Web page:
“After the 2016 H-1B quota is exhausted, employers will have to wait until April 1, 2017, to file H-1B petitions again, and employees may risk losing legal status and work authorization,” Adinata said.

Planning Workforce Needs

Employers should have analyzed workforce needs at the start of the year to determine their H-1B hiring plan, according to Barnes. “Many employers are simply unaware of their H-1B hiring needs until it is too late,” she said. “This is often the result of there being too many people involved in the hiring process and the lack of communication between management, HR and talent acquisition teams.”

Conduct a full-scale data analysis to ensure that any current employees on temporary visas are at least considered for H-1B visas, Barnes advised. Employers will need to ascertain whether the individuals qualify for H-1B visas, which are meant for jobs in “specialty occupations” that require at least a bachelor’s degree. Workers in the U.S. currently holding F-1 student visas, J-1 exchange visitor visas or TN visas for Canadian and Mexican nationals, among others, could qualify. Prospective employees living abroad and meeting H-1B visa eligibility requirements could also be sponsored to work for a U.S. company.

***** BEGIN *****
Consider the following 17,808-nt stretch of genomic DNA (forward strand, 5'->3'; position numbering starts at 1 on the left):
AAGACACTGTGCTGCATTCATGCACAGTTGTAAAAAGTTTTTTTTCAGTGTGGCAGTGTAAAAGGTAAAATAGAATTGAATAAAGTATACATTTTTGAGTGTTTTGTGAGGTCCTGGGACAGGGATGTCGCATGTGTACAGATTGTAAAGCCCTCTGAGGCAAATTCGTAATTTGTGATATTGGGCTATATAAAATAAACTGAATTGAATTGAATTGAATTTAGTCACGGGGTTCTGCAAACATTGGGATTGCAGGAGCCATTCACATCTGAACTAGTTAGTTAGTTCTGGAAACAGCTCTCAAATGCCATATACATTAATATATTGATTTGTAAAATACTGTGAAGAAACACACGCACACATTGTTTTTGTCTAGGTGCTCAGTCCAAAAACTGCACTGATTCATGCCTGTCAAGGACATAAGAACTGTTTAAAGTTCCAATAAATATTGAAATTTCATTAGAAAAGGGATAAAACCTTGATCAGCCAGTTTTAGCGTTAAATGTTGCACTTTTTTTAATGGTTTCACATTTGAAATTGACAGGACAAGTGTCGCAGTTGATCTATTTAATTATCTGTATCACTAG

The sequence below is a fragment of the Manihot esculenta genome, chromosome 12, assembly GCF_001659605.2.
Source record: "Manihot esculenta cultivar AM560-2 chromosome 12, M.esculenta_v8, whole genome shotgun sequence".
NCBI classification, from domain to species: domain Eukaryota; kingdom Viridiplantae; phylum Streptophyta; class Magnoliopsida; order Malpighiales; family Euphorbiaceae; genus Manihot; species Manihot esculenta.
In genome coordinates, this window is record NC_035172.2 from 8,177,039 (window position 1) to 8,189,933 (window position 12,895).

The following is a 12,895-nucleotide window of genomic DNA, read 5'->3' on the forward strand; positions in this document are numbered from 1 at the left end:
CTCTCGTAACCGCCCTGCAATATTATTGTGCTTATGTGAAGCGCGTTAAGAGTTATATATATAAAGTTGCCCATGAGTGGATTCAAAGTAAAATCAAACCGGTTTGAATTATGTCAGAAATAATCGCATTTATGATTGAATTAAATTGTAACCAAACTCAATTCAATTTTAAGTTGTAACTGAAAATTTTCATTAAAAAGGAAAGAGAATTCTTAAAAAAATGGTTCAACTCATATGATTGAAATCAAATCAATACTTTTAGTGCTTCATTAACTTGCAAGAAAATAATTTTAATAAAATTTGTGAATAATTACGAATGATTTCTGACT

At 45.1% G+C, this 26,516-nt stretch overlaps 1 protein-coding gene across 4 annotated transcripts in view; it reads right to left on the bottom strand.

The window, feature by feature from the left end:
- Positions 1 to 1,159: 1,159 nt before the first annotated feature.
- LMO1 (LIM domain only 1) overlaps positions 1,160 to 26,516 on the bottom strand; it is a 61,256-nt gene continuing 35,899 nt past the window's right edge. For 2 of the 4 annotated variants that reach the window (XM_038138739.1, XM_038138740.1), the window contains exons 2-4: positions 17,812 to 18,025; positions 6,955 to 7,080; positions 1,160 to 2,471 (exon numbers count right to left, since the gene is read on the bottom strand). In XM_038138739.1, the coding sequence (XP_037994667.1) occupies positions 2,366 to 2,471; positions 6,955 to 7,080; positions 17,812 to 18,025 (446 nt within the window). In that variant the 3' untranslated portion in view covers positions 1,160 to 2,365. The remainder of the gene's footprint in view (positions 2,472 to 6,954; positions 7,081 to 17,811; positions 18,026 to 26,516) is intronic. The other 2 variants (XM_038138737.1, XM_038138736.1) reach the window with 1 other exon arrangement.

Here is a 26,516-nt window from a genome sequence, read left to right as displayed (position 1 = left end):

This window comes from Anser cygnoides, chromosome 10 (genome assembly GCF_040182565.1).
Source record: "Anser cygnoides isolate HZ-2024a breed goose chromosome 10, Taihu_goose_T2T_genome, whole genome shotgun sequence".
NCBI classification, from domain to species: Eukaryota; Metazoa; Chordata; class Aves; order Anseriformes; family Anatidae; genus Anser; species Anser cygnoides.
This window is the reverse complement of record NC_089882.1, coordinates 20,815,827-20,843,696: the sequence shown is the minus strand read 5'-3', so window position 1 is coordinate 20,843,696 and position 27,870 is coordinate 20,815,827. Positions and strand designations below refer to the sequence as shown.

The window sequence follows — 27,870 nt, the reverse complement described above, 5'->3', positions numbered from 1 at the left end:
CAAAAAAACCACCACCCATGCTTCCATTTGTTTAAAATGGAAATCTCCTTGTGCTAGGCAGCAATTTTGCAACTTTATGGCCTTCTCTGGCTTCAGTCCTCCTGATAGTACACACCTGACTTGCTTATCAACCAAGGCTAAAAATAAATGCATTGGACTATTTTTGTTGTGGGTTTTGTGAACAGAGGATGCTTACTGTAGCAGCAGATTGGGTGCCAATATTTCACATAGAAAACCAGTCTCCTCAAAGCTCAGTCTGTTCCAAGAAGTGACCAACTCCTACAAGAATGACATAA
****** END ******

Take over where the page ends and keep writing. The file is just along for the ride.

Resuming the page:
HR will also have to figure out whether prospective hires are subject to one of the H-1B visa caps. For example, employees working for certain employers, including universities and nonprofit and government research institutions, are not subject to either H-1B cap, and some U.S. master’s degrees may not qualify an individual for the advanced degree cap if the institution that issued the degree is private and/or for-profit.

Preparing to File

The process for completing an H-1B petition can take several weeks and requires both the employer and the visa beneficiary to provide information and documentation.

“There is a lot of information and document collection that occurs between immigration legal counsel and the petitioning employer, such as collection of wage information and resolution of any wage issues, fulfilling posting and notification requirements, finalizing terms of employment, and assessing job descriptions and requirements,” Barnes said.